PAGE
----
How Do Fillings Work?
As dentistry is one of the oldest medical professions and tooth decay is the most prevalent oral problem, fillings have been used for a long time, and their history is fascinating. According to multiple types of research, fillings are not a modern invention; the oldest found date back almost 7,000 years. Composite and amalgam are standard fillings, but centuries ago, dentists had to get a little more creative when treating the decayed tooth. Ancient Maya used jade to create fillings that were both functional and decorative. Dentists in medieval England used an exciting mix to create dental fillings: myrrh, beeswax, arsenic, Sulphur, and pig grease. Researchers found multiple surprising evidence that modern dental materials appeared in ancient times. Thus, to give an example, the ancient Etruscans reportedly created dental gold fillings and crowns in 201 AD. A Chinese medical text describes “silver paste” as an amalgam. Some scientists believe that the Chinese may have used amalgam fillings in 700 AD. First known attempts to make fillings that would blend natural teeth were in 1746. Amalgam filling was introduced in the United States in 1833.
Many options are available for dental fillings. Today’s dentists use various techniques and materials depending on patients’ needs, budgets, and placement. There are four types of fillings for cavities:
Cast gold fillings that don’t match the rest of the teeth but are solid and last between 10-15 years.
Silver amalgam fillings are firm, the least expensive, and last 10-15 years, but they also don’t match teeth, and mercury may be released over time.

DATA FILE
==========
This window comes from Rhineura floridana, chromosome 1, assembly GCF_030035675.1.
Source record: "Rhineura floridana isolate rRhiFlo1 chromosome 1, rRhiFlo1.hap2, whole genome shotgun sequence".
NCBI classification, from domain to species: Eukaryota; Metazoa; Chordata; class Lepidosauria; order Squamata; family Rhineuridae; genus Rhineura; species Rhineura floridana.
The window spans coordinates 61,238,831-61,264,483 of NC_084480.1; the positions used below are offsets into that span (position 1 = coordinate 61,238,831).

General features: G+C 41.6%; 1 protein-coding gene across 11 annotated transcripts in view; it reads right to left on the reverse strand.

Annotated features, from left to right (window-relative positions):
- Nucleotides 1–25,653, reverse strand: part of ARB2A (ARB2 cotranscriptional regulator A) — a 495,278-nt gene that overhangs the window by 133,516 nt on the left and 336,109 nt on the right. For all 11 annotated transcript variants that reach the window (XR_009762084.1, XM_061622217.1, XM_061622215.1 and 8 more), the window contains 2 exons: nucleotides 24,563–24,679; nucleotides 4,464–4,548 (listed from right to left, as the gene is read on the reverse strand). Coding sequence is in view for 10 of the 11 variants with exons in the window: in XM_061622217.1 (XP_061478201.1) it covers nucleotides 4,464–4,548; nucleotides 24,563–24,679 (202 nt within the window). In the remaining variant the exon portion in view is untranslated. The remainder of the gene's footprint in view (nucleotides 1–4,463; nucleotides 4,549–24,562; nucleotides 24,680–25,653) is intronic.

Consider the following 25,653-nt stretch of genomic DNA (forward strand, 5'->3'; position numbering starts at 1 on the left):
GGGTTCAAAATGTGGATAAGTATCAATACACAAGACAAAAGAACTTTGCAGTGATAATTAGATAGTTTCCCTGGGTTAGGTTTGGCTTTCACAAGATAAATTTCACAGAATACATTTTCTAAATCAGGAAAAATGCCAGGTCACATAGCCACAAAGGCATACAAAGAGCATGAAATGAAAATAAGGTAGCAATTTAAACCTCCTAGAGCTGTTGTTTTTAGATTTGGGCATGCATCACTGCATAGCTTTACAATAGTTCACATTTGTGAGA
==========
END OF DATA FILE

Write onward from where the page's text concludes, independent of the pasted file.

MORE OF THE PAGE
Composite filling may be more expensive, but solid and durable, match tooth color, and lasts about five years.
Porcelain/ceramic fillings are stained-resistant, match teeth, are medium expensive, and may last longer than 15 years.
Glass ionomer filling, a blend of glass and acrylic, releases fluoride and helps protect teeth but is less durable than other types.
Fillings treat tooth decay and cavities of all sizes and shapes, repair chipped and cracked teeth, and sometimes restore discolored teeth. Using a local anesthetic to numb the area around the tooth to be filled, the dentist removes the decayed part of the tooth by using a drill, air abrasion instrument, or laser. After cleaning the space for the filling, the dentist fills it in and finishes and polishes the treated area. A dental filling restores a tooth to its normal function and prevents further damage, which could lead to tooth loss.
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